Tooth whitener

In order to test the effect of ingested tooth whitener on early embryo development and growth, rats were intubated with 500 mg/kg whitener on day 2 of pregnancy. It was concluded that a) ingestion of tooth whitener containing 35% carbamide peroxide causes a loss of embryos sometimes between day 2 (treatment) and day 5 (collection), but that b) day 5 embryos have the same cell number both prior to and after 24 hour culture, and c) have the same ability to implant in vitro (Redmond et al. [Abstract], 1998). Summary / comment on Reproductive toxicity No appropriate animal studies were available for a complete evaluation of reproductive and developmental toxicity. Limited studies with mice and rats exposed to hydrogen peroxide in drinking water suggested no grave disturbances on the male or female reproductive functions. The only available developmental toxicity study in Wistar rats which were fed on powdered feed mixed with hydrogen peroxide did show foetotoxic effects (Moriyama et al., 1982), but the study contains major uncertainties about the exposure and effect mechanisms. Although raising some further questions, the study cannot be used for an evaluation.

Source & ©: SCCP,  Opinion on Hydrogen peroxide, in its free form or when released, in oral hygiene products (2007), 3.3 Toxicological evaluation, 3.3.8. Reproductive toxicity, p.35-37


2.5 What genetic disorders make some individuals more vulnerable to hydrogen peroxide?

The SCCP opinion states:

3.3.9. Toxicokinetics

Hydrogen peroxide is a normal metabolite in the aerobic cells. It is produced from superoxide anion spontaneously or as a result of the activity of superoxide dismutase (SOD) (EC1.15.1.1). Superoxide radical undergoes dismutation quickly and spontaneously, but the enzymatic process occurs at a rate that is 1010-fold faster. Eukaryotic cells contain two kinds of SOD that are highly specific for superoxide (O2) as a substrate. Hydrogen peroxide occurs under most conditions at submicromolar concentrations.

O2 + e- → O2-· (superoxide anion)

O2-· + e- + 2H+ → H2O2 (spontaneous dismutation to hydrogen peroxide)

2O2-· + 2H+ → H2O2 + O2 (SOD:superoxide dismutase)

Hydrogen peroxide passes readily across biological membranes. Because it reacts slowly with organic substrates, it can diffuse considerable distances in biological systems. There are two main hydrogen peroxide metabolising enzymes, catalase and glutathione peroxidase which control the hydrogen peroxide concentration. Catalase deals with large amounts of H2O2 that may be generated in peroxisomes. Glutathione peroxidase (GSH peroxidase) metabolises H2O2 in both the cytosolic and mitochondrial compartments.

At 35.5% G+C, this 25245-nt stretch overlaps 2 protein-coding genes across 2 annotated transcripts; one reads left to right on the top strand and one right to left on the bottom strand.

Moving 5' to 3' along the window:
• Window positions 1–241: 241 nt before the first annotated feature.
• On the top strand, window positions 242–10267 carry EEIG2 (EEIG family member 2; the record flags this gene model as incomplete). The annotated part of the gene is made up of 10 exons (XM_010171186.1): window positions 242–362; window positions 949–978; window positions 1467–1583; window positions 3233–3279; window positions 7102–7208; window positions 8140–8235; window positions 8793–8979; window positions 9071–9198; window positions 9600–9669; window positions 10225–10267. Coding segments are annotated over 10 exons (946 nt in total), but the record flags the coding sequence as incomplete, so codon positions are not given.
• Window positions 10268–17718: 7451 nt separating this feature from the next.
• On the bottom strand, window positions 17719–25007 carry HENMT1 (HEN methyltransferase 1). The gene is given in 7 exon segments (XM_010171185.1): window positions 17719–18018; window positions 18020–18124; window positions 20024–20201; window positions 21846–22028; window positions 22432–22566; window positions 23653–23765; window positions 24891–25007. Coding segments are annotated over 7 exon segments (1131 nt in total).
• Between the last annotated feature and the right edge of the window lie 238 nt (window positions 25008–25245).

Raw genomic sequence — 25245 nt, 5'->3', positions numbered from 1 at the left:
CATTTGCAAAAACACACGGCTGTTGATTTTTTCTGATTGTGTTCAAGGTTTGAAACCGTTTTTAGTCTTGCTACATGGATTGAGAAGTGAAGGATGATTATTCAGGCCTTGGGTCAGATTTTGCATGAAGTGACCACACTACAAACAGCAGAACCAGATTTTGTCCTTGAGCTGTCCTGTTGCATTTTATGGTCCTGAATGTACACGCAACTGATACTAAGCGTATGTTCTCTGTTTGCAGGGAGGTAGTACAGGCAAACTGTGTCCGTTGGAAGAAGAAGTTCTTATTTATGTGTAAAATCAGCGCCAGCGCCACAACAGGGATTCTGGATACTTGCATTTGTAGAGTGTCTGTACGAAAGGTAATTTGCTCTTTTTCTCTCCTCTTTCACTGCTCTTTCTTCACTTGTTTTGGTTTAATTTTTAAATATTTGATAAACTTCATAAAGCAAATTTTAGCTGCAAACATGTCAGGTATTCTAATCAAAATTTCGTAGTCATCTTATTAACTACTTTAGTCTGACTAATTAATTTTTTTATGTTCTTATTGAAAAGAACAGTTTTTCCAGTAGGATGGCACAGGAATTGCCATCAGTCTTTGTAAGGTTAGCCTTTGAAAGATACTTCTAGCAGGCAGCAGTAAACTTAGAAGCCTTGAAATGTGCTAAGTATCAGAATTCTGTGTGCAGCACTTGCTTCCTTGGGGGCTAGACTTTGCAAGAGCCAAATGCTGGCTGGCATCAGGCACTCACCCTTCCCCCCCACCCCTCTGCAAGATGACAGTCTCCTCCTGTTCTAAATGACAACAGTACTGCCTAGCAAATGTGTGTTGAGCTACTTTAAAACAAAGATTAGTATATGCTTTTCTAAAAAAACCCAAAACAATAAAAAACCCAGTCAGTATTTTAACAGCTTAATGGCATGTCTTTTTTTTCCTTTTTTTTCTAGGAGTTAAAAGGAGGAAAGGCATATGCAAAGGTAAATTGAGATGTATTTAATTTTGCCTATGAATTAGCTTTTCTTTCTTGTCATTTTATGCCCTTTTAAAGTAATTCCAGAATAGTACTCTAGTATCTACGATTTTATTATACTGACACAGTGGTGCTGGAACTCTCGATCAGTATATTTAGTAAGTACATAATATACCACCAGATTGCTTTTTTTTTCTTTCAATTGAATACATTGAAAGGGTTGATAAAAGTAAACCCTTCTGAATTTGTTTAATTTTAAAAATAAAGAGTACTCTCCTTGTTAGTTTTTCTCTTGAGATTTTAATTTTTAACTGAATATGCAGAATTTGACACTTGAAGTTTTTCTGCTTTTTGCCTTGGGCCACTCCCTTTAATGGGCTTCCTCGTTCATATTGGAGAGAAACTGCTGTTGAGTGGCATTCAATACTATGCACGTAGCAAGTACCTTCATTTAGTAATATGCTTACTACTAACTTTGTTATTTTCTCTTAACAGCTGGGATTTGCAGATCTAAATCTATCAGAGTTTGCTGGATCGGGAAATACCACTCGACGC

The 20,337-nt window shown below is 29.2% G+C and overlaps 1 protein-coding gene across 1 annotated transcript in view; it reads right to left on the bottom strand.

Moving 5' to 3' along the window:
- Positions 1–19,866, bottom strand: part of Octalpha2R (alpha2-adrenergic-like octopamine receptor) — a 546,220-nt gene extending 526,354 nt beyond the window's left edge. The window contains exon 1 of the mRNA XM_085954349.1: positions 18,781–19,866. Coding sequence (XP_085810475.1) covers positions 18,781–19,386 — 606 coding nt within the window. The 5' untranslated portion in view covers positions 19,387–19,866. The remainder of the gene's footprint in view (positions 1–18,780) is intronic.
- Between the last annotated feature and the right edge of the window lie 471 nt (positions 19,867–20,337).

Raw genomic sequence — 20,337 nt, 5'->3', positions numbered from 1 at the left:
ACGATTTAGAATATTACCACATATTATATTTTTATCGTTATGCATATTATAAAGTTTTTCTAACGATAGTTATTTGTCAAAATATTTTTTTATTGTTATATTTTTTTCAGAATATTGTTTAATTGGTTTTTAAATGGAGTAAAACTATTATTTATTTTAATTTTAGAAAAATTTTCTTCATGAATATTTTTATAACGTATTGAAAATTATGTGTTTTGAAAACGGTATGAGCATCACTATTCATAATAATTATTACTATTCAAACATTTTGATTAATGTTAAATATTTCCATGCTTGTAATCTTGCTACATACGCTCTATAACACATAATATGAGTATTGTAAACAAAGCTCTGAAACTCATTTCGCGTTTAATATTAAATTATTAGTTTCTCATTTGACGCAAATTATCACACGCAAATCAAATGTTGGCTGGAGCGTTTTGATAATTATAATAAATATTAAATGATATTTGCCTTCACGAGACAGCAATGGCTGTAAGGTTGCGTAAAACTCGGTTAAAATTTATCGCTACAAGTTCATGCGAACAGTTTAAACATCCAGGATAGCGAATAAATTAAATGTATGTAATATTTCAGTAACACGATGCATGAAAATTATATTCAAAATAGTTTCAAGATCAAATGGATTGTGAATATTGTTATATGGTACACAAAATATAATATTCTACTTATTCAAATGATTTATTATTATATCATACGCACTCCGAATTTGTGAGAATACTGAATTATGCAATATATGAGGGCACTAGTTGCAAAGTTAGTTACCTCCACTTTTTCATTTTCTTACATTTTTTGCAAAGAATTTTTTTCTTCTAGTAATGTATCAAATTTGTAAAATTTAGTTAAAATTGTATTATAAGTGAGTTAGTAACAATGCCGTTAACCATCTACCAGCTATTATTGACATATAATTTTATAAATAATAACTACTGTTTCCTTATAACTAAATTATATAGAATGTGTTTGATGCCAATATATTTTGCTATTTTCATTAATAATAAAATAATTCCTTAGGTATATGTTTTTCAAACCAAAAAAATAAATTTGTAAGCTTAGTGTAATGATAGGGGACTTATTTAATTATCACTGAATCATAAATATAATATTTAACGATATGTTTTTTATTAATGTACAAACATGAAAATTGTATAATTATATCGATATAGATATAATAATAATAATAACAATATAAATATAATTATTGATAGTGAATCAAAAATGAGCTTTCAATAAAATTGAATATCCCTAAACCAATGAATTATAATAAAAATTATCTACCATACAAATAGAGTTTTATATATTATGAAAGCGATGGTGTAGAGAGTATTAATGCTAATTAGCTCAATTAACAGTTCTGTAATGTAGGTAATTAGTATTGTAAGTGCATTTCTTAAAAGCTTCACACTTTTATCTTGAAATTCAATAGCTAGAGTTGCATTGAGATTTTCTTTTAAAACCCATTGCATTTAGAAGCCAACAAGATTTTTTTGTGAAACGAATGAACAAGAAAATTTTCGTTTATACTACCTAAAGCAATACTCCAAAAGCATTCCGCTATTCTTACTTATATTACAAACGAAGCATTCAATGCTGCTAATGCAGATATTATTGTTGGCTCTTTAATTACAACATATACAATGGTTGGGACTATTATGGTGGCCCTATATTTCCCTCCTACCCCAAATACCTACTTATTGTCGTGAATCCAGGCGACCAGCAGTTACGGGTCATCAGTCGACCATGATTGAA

The overall decomposition reaction of hydrogen peroxide in the present of catalase is as followes:

H2O2 + H2O2 → 2H2O + O2 (catalase)

Catalases are present at a wide range of concentrations in nearly all mammalian cells. Catalases are located in subcellular compartments, mainly in peroxisomes. Soluble catalases are found in erythrocytes. The highest catalase activity is observed in cells of the duodenum, liver, spleen, kidney, blood, mucous membranes and other highly vascularised tissues.

Glutathione Glutation peroxidases decompose hydrogen peroxide through the reaction:

H2O2 + 2GSH → 2H2O+ GSSG (GSPx: glutathione peroxidase)

Glutathione peroxidase can react with both hydrogen peroxide and organic hydroperoxides. Glutathione peroxidase is more efficient at low concentrations of hydrogen peroxide compared to catalase. Glutathione peroxidase reduces hydrogen peroxide to water with formation of oxidised glutathione which is regenerated by glutathione reductase by consuming NADPH.

Relatively high peroxidase activities occur in human adrenal medulla, liver, kidney, leukocytes and saliva. In the oral cavity, salivary peroxidase and myeloperoxidase are the primary defences against bacterially derived peroxide. Salivary peroxidase activity, resulting in the conversion of hydrogen peroxide to water, is coupled with the conversion of thiocyanate to hypothiocyanate, which has bacteriostatic activity and reduces the formation of peroxide and dental plaque acid by bacteria. In the absence of salivary peroxidase and thiocyanate, the rate of production of hydrogen peroxide by bacteria in saliva is approximately 100 nmol/ml/hr and would lead to a steady-state level of 0.1 mM hydrogen peroxide in one hour (Thomas et al, 1994). In the presence of salivary peroxidase and thiocyanate, the steady-state level of peroxide was predicted to be maintained below 0.01 mM.

Significant amounts of topically applied hydrogen peroxide can penetrate the epidermis or mucous membranes followed by rapid spontaneous or enzyme-catalysed decomposition to oxygen and water in the underlying tissue. The formation of gaseous oxygen causes capillary microembolism and prevents irrigation of tissues by blood resulting in a visible, reversible bleaching of the exposed tissue area. The local spontaneous or enzymatic-catalysed breakdown prevents it to enter the general circulation and thus its systemic distribution.